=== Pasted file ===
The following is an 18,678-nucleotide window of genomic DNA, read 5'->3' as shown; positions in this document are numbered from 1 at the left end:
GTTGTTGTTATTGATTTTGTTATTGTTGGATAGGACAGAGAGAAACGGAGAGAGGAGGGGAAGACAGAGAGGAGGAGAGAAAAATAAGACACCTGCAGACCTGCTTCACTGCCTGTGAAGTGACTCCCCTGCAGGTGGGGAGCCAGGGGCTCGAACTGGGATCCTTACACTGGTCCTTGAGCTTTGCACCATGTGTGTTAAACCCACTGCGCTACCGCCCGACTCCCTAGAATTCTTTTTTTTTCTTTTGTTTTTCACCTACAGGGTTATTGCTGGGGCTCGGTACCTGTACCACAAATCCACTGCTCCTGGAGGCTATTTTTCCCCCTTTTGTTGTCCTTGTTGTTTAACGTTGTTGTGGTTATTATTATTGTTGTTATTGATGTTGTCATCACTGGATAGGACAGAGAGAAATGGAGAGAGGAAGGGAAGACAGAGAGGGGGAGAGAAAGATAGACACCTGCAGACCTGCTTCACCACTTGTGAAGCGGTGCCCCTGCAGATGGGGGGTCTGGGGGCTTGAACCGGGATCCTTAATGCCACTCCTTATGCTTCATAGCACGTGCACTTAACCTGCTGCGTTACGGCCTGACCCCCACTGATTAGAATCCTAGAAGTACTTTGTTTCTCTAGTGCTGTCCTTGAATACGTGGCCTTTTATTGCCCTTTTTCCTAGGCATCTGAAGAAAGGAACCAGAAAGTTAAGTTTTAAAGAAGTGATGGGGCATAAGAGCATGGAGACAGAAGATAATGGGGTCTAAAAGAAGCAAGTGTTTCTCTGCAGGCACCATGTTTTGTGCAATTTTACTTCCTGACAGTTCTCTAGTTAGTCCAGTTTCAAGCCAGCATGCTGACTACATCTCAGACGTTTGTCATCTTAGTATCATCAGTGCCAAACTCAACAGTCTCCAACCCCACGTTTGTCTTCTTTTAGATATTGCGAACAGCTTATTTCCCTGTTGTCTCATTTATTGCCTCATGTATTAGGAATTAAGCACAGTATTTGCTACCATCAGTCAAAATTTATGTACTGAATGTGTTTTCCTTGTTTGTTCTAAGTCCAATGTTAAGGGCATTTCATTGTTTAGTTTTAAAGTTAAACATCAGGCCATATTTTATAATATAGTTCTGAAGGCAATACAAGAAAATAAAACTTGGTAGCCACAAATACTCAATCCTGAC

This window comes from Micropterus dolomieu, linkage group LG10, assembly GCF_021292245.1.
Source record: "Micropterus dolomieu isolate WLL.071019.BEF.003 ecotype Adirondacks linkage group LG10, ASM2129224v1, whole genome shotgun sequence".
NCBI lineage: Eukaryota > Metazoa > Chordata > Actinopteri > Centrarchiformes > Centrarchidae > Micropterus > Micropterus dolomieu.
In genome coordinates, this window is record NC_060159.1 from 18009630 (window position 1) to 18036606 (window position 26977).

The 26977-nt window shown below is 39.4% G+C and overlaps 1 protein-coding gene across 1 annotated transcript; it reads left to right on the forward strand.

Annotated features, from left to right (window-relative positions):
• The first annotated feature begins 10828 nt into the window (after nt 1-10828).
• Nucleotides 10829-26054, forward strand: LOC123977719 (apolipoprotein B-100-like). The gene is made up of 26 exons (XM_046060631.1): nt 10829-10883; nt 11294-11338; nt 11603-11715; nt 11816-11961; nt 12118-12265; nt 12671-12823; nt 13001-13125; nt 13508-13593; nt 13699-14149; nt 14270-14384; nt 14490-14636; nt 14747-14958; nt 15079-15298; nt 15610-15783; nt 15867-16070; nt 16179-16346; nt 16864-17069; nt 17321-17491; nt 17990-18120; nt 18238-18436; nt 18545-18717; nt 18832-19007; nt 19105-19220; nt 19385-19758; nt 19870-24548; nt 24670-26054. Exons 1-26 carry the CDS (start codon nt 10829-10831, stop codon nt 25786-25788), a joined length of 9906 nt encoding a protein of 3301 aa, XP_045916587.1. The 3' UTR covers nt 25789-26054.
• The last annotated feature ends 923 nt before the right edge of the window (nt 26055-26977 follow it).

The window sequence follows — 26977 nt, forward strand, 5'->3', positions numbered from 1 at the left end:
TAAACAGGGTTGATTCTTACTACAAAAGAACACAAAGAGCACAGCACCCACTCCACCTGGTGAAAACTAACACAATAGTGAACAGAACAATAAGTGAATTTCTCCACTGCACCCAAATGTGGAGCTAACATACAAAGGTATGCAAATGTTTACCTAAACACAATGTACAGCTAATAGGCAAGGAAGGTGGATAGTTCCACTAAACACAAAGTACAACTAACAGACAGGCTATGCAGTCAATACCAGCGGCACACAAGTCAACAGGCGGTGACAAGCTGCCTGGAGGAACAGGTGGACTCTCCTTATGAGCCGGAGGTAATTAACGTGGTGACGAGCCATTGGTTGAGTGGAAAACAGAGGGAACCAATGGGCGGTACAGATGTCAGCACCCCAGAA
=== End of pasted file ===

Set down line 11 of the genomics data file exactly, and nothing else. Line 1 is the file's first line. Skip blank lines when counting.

• The last annotated feature ends 923 nt before the right edge of the window (nt 26055-26977 follow it).